The Importance of Partner Integration and Roll Ups in Real Estate … and How to Make Them Happen
Mergers have become commonplace in the independent physician market because consolidation is often the most pragmatic method of shielding groups from declining reimbursements and fierce competition. In contrast, real estate consolidation within these groups is far from commonplace and is often left rather awkwardly misaligned from the mission of the entities.
Addressing the real estate holistically is crucial for propagating growth and providing a basis for equality between physician partners. It is not unusual for the issues surrounding disparate ownership to cause fragmented decision-making that leads to an unhealthy dynamic between newly formed groups. With rent being the practices' second highest expense, this is often for good reason.
Over the past 18 months, CMAC has successfully developed and implemented a methodology to realign the ownership of the real estate to reflect the underlying post-merger practice. This is a multi-level process and requires significant strategic foresight to answer questions related to valuation, rents, and capital exchange. This is often the most complicated real estate transaction physician groups undertake and requires significant expertise and support from advocates such as CMAC, CPAs, and Attorneys.
CMAC first provided their real estate restructuring solution to the physicians of Michigan Orthopedic Surgeons who were able to consolidate four real estate entities with disparate ownership. More recently, Premier Family Medical (PFM) followed the CMAC methodology. Two practices merged in 2018 to form PFM. One of the pre-merger practices had three subsets of owners with interest in three separate buildings and the other practice had two subsets and two buildings. In total, there were five properties with five ownership groups. With another location on the horizon, PFM, was finding great difficulty in deciding which buildings had long term viability without disproportionately affecting one ownership group. To make things even more complicated, there were numerous former physicians and physician spouses still involved in PFM's real estate. The only thing more contentious than paying above-market rent to a partner is paying above-market rent to partners that are no longer practicing!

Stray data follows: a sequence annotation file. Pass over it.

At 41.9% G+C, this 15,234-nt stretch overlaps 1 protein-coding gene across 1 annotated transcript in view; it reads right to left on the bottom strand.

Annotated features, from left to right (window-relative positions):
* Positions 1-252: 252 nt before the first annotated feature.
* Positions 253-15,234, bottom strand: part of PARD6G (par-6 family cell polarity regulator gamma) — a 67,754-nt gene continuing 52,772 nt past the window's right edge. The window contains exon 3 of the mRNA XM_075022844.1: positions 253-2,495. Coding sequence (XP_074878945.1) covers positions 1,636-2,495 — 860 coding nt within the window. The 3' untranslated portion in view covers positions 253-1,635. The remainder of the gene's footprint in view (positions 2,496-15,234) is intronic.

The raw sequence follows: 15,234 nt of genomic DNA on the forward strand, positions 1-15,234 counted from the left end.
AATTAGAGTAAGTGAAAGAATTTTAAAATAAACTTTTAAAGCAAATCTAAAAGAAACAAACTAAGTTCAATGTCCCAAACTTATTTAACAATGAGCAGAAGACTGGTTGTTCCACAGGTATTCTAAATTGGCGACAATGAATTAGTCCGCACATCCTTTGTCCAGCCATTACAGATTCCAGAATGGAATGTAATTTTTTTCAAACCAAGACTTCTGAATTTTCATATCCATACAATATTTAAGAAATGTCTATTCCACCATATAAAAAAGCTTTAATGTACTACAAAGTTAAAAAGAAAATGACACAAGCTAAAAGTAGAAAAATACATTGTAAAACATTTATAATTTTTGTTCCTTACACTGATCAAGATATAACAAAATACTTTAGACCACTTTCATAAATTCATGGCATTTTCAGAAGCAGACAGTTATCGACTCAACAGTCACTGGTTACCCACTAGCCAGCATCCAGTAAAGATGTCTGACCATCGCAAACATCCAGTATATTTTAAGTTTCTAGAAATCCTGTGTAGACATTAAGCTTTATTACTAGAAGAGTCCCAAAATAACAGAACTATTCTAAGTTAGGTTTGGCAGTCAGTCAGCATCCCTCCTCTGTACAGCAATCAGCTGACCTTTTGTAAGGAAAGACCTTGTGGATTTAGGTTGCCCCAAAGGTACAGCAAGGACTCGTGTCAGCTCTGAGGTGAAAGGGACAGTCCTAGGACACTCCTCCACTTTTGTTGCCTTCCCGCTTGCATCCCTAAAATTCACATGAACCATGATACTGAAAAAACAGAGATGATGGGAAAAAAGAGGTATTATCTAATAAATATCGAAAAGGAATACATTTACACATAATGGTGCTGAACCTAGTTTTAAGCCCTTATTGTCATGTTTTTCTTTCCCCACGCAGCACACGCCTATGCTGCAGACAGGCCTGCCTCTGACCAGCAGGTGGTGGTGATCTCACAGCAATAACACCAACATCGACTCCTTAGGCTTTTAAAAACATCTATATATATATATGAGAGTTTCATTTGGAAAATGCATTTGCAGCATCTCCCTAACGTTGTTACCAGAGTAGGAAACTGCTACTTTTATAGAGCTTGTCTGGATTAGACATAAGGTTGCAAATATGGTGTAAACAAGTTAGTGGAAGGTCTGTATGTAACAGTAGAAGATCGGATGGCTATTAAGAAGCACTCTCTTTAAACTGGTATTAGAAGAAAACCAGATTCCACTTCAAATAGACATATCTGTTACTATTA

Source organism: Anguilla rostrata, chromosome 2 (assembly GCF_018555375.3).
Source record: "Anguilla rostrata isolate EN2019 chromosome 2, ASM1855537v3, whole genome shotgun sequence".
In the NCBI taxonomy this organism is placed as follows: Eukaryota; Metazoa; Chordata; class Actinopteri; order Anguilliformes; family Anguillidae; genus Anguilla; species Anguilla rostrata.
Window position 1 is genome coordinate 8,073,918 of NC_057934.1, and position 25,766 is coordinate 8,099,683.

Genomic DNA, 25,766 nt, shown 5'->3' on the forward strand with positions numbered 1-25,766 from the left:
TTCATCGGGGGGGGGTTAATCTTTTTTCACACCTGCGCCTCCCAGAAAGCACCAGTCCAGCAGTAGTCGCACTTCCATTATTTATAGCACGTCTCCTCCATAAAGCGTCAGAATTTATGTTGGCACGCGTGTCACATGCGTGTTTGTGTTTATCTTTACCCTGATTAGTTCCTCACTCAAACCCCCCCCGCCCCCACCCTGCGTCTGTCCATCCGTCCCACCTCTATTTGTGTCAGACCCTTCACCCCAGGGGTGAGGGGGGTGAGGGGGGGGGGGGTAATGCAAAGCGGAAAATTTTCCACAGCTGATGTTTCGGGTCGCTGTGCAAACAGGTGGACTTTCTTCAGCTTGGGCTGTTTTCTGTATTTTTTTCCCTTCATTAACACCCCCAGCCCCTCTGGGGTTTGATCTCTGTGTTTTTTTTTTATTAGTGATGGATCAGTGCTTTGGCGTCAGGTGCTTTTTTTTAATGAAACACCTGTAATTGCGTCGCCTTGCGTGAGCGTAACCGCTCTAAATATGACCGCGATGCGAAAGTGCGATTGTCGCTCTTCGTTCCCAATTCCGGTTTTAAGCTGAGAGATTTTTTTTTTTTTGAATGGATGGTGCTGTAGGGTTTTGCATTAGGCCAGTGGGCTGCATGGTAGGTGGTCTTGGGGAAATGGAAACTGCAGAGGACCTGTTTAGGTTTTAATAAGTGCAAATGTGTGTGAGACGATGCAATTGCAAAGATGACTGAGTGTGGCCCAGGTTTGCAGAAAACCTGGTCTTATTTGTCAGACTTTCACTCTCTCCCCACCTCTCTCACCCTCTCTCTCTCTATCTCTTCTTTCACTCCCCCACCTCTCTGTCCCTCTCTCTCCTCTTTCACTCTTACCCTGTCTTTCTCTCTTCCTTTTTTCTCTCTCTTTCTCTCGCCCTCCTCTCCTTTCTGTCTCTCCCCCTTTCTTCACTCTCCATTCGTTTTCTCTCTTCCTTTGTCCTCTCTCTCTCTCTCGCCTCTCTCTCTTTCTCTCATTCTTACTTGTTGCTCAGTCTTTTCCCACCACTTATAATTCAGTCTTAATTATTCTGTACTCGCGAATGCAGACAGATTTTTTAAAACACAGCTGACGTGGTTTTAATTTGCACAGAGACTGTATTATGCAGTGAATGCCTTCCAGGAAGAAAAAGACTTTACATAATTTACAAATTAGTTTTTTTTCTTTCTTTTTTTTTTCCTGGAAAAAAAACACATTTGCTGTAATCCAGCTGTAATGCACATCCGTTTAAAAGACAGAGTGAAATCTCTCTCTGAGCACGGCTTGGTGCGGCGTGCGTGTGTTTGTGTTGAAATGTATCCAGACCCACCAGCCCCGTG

The streamlined process that CMAC created to roll-up and equalize the ownership positions of every partner in the group was beyond the expectations of PFM. Four months after consulting with CMAC, PFM has the freedom to make one-minded decisions and achieved this through a painless transition. The vast majority of the partners with pre-merger ownership received capital and the capital requirement for all partners with no ownership was minimized to facilitate that transaction.
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